Remember when dance music was fun and the artists had some semblance of personality, or at least a persona? Remember when they made big, catchy songs that could almost qualify as hits were it not for the American public’s general distaste for anything resembling dance music not sung by a half-naked pop star? Armand Van Helden, who closely resembles Ali G (wraparound glasses, very carefully shaved facial hair) and is the man behind the brief appearance of a genre called speed garage, is back with a new record, Nympho. As the title suggests, he’s laid off the militant imagery he was playing with back in the late ’90s, and has moved on to a subject he’s more than familiar with: sex. The record features a collection of supremely catch hooks and vocals by vocals by Créme Blush, Spalding Rockwell, Virgin Killer, Jessy Moss, and Tim Holton. While they are not fully realized songs with verses, choruses, and bridges, they have more shape than purely instrumental dance music. And for once there’s nothing derived from the ’80s. He spins at his record release party with special guest appearances from Virgin Killer and others from the record.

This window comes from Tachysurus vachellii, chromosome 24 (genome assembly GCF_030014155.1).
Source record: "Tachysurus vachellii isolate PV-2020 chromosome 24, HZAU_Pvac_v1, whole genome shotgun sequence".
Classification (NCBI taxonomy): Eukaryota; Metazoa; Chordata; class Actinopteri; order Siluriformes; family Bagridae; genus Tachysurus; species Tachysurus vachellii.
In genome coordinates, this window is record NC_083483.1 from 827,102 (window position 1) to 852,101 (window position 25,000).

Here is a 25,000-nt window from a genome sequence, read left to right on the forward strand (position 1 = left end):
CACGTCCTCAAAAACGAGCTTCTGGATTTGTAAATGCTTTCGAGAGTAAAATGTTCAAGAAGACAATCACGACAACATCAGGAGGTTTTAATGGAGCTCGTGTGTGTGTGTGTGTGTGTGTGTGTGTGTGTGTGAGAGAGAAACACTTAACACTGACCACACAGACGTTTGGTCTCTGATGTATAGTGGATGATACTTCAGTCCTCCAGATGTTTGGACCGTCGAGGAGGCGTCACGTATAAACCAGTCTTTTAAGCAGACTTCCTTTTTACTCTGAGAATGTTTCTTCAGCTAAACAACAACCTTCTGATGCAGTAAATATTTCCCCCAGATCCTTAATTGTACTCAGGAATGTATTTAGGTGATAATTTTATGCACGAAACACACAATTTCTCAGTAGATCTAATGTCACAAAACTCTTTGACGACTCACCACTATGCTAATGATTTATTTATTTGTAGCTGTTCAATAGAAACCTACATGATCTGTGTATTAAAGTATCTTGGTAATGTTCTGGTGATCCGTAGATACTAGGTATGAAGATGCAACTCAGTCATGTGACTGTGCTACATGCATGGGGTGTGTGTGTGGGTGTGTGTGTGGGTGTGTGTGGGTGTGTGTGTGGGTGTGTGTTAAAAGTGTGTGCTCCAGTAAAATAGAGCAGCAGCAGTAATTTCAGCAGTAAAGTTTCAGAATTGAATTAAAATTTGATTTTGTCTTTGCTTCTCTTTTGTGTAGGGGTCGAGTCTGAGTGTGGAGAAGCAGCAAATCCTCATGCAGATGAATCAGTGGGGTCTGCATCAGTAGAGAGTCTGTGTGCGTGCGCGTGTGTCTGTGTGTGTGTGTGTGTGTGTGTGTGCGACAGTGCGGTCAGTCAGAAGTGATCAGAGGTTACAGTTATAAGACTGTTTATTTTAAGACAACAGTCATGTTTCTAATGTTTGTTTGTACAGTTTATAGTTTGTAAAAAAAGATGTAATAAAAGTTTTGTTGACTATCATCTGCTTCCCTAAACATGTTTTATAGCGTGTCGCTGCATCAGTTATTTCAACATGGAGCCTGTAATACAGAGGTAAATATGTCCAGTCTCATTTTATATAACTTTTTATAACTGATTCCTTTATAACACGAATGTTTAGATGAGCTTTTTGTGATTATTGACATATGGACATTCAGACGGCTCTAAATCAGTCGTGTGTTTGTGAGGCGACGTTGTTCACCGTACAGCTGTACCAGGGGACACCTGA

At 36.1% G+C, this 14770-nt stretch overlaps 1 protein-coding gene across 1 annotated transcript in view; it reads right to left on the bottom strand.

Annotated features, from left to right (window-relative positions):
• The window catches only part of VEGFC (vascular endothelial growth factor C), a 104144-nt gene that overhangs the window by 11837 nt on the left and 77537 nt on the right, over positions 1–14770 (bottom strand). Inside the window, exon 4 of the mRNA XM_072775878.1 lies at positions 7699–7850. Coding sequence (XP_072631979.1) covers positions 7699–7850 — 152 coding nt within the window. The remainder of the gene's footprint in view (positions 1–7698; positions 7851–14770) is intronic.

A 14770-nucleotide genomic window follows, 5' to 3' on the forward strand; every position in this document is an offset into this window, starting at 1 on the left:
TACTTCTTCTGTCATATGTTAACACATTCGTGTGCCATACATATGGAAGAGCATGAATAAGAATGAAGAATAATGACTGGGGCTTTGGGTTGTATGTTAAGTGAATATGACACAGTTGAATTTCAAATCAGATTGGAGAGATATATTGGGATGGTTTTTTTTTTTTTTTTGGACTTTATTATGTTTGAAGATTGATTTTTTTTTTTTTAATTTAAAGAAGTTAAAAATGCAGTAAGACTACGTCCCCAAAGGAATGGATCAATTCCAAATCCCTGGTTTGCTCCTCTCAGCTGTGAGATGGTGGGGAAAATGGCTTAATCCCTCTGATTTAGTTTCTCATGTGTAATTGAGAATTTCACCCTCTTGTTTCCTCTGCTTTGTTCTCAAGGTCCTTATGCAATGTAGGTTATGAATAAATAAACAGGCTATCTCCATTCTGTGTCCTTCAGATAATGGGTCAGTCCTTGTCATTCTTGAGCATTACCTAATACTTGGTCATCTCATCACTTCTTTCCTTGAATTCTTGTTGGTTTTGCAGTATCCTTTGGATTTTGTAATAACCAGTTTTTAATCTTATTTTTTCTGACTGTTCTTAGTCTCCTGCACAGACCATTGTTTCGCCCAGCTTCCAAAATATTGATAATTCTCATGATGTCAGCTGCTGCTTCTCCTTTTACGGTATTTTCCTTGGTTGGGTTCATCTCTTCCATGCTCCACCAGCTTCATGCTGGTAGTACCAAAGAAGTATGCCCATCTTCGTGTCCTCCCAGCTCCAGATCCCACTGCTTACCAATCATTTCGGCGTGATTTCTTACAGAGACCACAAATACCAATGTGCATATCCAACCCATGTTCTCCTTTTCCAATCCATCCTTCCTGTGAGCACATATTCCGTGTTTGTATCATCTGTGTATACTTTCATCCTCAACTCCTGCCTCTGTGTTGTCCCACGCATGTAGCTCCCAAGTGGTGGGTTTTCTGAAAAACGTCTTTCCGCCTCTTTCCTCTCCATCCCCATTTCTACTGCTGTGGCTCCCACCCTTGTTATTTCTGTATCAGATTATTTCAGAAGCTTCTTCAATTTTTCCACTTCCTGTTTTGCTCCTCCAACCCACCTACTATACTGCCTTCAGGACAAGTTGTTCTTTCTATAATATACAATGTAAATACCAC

Sat @ 10, Spirit, 530 W 27th, 212-268-9477

Drum’n’bass might be dead, but someone’s banking that a few hundred or more people will care enough to fill the large club Spirit. If anyone can draw the formerly dedicated d’n’b heads, it’s Roni Size, one of the genre’s few critically acclaimed darlings, whose late-’90s New Forms album set the standard for jazz-tinged, experimental jungle. He’s playing with Andy C, the heavyweight producer and DJ, who favors the harder and darker side of the tough breakbeats. They are spinning in honor of the weekly party Direct Drive‘s seven-year anniversary. Thu @ 10, Spirit, 530 W 27th, 212-268-9477

Advertising disclosure: We may receive compensation for some of the links in our stories. Thank you for supporting the Village Voice and our advertisers.